MadScott wrote:What gripes me also about the Randy and TOs out there is that they don't think that they have to answer to anyone. Of course this is by fault of what the NFL has created. Look at an issue like drug use in the NFL. A layman who uses or distributes drugs is going to receive some kind of punishment whether monetary or punitive in nature. When was the last time you saw an NFLer fail a drug test and get sent to the pokey? They are held above the law and out of reach of everyone in their minds.


well technically failing a drug test isnt illegal, so a layman wouldnt be going to jail either. now if a player is caught using or distributing then that player will go to jail. if you dont think thats going on go visit jamal lewis this spring... i cant remember a recent case where a NFL player got out of something based solely on the fact that theyre a NFL player, and with some of the crazy fines ive seen given out by the NFL(i.e. $10,000 fines for wearing the wrong colored socks) i dont think any player thinks theyre totally above the rules set forth by the NFL, or the US govt for that matter. one more thing, there are arrogant players in every sport i can think of so i wouldnt say Moss' and TO's attitudes are created by the NFL.
I shouldn't say unequivacally that a layman would go to jail for failing a drug test but you can't unequivacally say that they couldn't under varying circumstances either. You don't think that there aren't daily occurences where NFL players get caught on some minor infraction and get a pass? I would be curious to know how many times these guys have gotten out of trouble just because of their "celebrity" status. Tell me what would happen to you if you were to bump into a police officer with your car like Randy Moss did. You'd be spending time under the jailhouse. As far as J Lew goes, he got a slap on the wrist from the legal system. I'd be interested to see what other people that have committed the same offense receive as a sentence that don't have his status.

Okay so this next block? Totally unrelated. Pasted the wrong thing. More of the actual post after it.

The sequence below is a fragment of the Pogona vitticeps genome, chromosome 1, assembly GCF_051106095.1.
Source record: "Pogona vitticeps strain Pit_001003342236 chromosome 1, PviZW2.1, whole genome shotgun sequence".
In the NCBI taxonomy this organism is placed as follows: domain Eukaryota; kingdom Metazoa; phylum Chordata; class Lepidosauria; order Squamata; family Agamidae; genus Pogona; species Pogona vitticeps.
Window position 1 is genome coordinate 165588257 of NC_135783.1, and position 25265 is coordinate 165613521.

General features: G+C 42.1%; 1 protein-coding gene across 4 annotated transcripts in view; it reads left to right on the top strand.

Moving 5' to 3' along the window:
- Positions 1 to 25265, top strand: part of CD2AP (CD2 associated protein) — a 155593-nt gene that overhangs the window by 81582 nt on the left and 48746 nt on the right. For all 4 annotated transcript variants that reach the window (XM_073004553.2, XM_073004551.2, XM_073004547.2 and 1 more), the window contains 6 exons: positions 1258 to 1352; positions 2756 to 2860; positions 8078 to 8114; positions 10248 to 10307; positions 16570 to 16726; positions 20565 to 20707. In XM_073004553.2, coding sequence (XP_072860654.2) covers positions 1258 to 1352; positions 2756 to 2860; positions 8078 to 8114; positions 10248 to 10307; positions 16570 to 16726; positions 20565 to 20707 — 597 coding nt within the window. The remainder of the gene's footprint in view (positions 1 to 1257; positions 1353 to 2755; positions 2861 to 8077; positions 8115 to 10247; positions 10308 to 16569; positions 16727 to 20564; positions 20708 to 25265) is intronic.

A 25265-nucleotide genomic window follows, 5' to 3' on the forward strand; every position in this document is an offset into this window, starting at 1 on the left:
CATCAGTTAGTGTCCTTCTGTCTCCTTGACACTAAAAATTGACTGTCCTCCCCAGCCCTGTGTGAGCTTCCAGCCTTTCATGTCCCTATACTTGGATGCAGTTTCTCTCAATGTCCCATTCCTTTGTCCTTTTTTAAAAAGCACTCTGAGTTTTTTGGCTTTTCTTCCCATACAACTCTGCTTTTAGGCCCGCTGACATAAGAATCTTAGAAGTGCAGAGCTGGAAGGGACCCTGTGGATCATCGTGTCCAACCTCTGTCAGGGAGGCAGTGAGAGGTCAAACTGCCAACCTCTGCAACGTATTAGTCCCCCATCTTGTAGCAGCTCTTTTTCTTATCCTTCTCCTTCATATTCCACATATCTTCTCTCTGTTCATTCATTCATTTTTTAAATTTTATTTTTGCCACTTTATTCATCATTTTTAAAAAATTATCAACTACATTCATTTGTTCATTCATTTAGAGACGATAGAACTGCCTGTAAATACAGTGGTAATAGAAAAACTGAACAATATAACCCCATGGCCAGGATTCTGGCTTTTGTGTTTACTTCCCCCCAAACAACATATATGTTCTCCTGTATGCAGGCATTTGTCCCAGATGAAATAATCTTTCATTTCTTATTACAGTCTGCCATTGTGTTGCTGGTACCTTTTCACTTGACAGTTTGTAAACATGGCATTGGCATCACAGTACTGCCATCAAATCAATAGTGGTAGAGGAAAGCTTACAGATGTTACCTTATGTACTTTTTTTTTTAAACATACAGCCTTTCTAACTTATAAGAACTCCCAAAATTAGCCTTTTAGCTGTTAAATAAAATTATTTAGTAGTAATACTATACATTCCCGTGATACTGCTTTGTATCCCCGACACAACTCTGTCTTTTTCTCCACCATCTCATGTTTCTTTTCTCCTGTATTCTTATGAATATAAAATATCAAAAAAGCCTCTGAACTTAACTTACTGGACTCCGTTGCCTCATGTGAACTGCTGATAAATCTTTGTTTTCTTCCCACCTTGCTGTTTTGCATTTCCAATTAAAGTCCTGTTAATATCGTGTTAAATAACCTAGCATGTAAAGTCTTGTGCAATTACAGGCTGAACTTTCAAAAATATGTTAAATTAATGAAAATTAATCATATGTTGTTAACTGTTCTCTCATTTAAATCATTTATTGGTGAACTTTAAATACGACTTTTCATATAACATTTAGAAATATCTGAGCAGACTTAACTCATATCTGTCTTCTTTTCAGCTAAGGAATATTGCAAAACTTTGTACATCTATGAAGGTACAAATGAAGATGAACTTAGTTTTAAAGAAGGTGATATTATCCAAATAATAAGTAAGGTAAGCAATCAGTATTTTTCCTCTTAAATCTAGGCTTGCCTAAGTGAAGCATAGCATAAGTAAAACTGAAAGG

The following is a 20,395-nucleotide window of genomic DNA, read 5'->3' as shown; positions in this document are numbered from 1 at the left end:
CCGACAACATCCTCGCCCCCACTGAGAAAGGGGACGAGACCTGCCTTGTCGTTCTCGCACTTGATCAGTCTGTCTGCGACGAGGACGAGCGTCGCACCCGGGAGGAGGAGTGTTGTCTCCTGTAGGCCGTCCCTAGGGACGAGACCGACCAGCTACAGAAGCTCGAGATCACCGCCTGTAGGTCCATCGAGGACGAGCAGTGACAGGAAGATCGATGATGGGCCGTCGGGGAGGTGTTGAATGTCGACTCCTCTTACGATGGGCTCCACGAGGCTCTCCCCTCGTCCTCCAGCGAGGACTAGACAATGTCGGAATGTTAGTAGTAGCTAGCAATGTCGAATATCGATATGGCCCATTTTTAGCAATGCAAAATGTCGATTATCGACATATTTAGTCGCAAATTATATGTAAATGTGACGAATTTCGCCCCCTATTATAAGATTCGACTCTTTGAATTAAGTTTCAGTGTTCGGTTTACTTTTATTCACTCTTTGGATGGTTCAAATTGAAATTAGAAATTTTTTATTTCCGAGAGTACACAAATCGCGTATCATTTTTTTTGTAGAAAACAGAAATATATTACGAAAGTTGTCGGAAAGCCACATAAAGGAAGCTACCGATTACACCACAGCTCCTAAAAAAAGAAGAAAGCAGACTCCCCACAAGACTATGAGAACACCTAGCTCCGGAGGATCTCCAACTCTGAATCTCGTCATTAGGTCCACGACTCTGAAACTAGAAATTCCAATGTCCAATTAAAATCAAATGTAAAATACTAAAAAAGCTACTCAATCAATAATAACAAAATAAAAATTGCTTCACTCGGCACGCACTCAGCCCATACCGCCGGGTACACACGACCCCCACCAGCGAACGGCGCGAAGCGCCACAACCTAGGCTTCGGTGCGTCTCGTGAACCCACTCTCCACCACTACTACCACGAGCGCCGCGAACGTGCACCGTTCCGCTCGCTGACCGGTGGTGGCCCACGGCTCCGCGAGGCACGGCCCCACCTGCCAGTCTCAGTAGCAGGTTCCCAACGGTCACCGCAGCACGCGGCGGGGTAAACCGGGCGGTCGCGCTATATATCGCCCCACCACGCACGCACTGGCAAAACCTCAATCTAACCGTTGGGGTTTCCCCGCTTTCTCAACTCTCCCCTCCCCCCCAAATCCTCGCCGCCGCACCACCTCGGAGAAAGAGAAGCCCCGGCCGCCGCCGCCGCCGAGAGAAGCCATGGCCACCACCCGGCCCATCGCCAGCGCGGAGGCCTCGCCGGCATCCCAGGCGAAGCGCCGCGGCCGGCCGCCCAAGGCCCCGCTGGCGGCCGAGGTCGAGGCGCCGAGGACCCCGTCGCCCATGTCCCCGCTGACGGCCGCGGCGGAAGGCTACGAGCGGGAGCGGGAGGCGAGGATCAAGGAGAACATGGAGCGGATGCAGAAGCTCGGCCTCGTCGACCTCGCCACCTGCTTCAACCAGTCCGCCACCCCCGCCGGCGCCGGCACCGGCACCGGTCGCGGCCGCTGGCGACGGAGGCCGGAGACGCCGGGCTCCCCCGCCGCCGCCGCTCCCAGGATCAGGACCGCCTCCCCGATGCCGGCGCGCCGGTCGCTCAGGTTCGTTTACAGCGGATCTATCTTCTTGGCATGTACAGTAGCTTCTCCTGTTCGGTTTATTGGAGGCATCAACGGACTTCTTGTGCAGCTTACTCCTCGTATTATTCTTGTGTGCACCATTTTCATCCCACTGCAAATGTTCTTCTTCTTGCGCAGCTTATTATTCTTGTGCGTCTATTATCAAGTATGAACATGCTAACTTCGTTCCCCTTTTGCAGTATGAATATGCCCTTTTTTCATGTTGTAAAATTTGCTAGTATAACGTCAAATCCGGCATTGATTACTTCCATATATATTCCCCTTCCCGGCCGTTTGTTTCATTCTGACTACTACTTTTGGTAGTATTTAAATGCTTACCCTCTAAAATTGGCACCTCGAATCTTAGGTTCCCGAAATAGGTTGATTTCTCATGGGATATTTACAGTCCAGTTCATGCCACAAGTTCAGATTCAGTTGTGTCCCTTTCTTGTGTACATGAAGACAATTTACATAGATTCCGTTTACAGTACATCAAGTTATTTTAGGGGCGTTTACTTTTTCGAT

I'll agree with you though that these problems aren't solely in the NFL. Atblete's all over have this attitude. Heck, look at the guys from the US that were in the Men's in Olympic 100 M sprint during this past year, mugging for the camera and whatnot with the race still under way.


yeah i know it happens but i really dont think any of them truely think "They are held above the law and out of reach of everyone." but i do agree with you that moss' celebrity helped with that incident and the conspiracy charge lewis escaped brought a mandatory minimum 10 years. and the only time i can think of that failing a drug test is a crime, is when it deals with probation.
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Re: It Ain't [expletive]

Postby matmat » Fri Jan 14, 2005 7:41 pm

Bennett4Prez wrote:I'm going to get right to the point. Should suspensions be mandatory?


yes. but players should be suspended for regular season games only. You goof off/up in the playoffs. OK. Pay us ten grand and ride the pine in your season opener next year.